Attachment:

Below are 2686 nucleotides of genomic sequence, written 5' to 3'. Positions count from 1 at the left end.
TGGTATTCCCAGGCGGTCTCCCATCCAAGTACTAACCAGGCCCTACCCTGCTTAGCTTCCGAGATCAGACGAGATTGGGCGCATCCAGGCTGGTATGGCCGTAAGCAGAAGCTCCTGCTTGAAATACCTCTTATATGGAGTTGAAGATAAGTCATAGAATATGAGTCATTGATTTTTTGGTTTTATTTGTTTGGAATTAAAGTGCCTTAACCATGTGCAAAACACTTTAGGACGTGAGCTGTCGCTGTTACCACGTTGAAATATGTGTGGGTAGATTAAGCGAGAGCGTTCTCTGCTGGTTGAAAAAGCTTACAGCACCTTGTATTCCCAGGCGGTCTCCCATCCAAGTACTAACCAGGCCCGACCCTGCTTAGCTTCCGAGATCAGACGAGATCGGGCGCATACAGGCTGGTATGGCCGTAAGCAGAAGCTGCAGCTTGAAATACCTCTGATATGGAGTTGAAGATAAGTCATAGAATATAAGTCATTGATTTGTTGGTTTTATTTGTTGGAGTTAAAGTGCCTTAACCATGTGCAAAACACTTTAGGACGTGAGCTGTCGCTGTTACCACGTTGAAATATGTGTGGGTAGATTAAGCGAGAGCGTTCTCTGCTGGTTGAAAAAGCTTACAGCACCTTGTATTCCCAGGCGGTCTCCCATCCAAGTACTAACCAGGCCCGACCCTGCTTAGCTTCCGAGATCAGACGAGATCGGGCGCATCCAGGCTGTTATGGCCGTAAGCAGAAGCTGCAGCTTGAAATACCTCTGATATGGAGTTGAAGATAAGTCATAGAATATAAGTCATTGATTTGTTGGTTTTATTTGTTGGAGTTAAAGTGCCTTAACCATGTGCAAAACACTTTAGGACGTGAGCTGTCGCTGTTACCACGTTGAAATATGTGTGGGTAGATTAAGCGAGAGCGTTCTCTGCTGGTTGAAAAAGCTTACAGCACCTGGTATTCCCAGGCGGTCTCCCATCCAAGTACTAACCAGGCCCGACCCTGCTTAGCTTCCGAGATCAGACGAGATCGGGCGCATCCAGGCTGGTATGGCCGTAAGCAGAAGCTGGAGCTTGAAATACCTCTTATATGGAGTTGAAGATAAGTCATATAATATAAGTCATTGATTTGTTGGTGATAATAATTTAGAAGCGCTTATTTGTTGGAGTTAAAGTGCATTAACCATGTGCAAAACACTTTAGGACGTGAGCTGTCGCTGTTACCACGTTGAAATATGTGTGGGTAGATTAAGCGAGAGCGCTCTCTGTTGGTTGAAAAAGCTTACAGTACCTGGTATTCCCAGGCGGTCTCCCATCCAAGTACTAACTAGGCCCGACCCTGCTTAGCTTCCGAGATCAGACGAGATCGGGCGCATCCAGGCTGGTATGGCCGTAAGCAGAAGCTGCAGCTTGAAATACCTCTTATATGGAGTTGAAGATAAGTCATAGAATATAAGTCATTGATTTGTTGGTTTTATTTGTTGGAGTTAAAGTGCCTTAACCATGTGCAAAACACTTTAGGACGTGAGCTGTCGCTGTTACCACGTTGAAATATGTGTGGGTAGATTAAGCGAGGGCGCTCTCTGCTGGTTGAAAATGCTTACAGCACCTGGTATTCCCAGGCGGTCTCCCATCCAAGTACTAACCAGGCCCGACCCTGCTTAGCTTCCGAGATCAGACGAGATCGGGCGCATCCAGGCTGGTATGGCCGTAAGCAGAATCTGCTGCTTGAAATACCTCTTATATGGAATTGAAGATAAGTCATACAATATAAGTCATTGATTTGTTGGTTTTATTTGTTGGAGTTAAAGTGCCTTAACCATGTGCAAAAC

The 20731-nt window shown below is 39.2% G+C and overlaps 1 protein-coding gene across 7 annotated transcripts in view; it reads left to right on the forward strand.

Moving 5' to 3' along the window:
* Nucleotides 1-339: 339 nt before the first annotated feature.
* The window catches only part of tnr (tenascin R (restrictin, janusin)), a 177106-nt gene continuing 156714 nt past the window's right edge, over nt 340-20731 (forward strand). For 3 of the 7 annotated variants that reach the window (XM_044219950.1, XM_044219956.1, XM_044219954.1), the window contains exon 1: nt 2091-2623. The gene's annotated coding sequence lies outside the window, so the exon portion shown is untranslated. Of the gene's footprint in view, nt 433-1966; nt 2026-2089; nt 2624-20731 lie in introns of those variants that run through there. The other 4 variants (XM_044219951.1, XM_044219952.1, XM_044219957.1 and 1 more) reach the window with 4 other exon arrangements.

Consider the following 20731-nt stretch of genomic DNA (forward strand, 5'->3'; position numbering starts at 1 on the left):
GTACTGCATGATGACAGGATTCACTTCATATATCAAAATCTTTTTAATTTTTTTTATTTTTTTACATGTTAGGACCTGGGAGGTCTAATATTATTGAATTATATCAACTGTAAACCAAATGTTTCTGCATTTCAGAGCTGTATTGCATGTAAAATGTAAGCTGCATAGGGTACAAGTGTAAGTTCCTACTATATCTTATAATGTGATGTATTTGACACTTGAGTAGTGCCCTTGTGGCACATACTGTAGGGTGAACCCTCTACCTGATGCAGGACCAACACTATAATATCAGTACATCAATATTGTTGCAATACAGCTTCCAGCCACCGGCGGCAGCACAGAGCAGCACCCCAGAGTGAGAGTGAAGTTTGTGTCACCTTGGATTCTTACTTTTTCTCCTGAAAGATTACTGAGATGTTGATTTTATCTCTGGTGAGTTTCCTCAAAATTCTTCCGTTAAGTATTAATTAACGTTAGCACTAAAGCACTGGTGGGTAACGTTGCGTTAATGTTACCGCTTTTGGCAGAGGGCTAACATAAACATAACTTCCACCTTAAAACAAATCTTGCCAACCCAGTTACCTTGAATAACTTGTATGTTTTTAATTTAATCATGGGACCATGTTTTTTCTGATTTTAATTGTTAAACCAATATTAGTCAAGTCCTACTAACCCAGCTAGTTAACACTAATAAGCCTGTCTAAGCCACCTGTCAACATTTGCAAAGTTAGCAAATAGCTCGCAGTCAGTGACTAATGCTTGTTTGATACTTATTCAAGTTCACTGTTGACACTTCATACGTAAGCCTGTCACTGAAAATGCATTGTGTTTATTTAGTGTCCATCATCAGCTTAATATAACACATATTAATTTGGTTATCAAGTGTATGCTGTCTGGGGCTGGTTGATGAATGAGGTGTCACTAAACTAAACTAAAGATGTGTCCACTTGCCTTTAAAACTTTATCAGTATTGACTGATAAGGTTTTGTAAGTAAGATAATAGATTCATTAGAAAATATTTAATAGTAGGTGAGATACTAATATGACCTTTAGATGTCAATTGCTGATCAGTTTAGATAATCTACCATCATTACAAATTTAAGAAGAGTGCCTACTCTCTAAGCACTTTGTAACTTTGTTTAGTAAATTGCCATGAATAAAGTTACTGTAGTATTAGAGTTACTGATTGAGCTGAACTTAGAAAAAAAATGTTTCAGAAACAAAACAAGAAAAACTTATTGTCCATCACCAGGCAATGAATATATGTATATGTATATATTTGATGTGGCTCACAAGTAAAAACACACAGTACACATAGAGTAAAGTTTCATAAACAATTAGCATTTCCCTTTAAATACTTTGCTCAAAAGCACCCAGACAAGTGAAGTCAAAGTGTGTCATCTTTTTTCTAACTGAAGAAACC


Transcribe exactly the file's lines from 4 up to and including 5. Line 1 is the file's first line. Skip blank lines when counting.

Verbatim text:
Moving 5' to 3' along the window:
* Nucleotides 1-339: 339 nt before the first annotated feature.